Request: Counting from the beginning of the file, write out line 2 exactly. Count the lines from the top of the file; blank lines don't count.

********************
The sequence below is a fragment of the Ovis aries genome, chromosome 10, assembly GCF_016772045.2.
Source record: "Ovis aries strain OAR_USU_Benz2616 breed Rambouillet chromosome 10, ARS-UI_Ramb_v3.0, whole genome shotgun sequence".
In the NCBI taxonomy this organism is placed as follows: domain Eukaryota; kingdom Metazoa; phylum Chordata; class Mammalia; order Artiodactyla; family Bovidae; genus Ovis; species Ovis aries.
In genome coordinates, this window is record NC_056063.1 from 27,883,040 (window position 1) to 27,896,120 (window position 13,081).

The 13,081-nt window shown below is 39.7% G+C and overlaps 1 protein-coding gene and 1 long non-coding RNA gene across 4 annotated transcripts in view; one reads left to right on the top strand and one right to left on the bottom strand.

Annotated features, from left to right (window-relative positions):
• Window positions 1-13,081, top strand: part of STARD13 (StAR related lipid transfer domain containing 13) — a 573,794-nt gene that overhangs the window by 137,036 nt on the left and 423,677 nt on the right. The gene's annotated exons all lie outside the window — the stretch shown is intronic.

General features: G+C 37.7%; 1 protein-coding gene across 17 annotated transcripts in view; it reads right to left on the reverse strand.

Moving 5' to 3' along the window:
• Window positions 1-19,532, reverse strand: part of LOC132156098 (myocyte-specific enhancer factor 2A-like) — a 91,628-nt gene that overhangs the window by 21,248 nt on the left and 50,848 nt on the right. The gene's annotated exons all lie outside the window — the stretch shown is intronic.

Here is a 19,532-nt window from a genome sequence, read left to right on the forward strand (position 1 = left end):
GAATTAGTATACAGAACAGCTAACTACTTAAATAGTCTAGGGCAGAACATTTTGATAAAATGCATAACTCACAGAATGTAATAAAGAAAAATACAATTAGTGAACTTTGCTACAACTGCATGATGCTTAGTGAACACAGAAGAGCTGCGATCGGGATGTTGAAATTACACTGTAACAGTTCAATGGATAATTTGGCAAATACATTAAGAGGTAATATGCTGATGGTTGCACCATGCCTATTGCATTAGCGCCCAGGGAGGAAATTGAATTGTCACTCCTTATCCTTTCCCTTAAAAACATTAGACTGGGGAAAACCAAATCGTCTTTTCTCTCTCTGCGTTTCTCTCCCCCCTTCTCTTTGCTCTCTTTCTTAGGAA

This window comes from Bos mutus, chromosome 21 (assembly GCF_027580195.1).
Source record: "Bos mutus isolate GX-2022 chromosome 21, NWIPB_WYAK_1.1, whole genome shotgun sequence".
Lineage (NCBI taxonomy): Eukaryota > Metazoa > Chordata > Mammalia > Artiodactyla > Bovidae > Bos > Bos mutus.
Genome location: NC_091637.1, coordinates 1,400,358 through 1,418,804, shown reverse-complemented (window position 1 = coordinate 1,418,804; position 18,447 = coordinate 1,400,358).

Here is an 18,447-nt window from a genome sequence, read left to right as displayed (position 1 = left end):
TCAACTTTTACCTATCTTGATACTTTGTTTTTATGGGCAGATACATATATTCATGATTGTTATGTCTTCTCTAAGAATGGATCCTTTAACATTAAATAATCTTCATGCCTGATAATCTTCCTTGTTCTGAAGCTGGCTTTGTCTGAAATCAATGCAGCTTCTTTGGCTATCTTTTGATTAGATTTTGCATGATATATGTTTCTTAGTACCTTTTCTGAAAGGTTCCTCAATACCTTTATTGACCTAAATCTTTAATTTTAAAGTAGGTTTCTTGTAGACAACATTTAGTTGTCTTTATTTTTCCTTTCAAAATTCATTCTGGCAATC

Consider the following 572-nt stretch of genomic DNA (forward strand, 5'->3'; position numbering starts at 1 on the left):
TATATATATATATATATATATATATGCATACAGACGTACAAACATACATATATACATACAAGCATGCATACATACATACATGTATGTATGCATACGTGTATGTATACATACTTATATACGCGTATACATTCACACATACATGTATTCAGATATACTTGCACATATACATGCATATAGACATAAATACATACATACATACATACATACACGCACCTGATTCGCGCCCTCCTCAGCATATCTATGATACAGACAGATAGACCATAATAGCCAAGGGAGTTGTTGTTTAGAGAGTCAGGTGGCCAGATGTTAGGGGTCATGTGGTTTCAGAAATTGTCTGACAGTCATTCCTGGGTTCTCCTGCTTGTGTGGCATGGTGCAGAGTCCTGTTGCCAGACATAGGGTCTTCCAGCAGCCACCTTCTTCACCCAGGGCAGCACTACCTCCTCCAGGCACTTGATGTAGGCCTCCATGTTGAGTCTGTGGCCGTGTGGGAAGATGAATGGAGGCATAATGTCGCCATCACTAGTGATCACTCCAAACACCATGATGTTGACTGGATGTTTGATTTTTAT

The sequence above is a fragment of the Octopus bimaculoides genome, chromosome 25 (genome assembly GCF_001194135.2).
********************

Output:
Source record: "Ovis aries strain OAR_USU_Benz2616 breed Rambouillet chromosome 10, ARS-UI_Ramb_v3.0, whole genome shotgun sequence".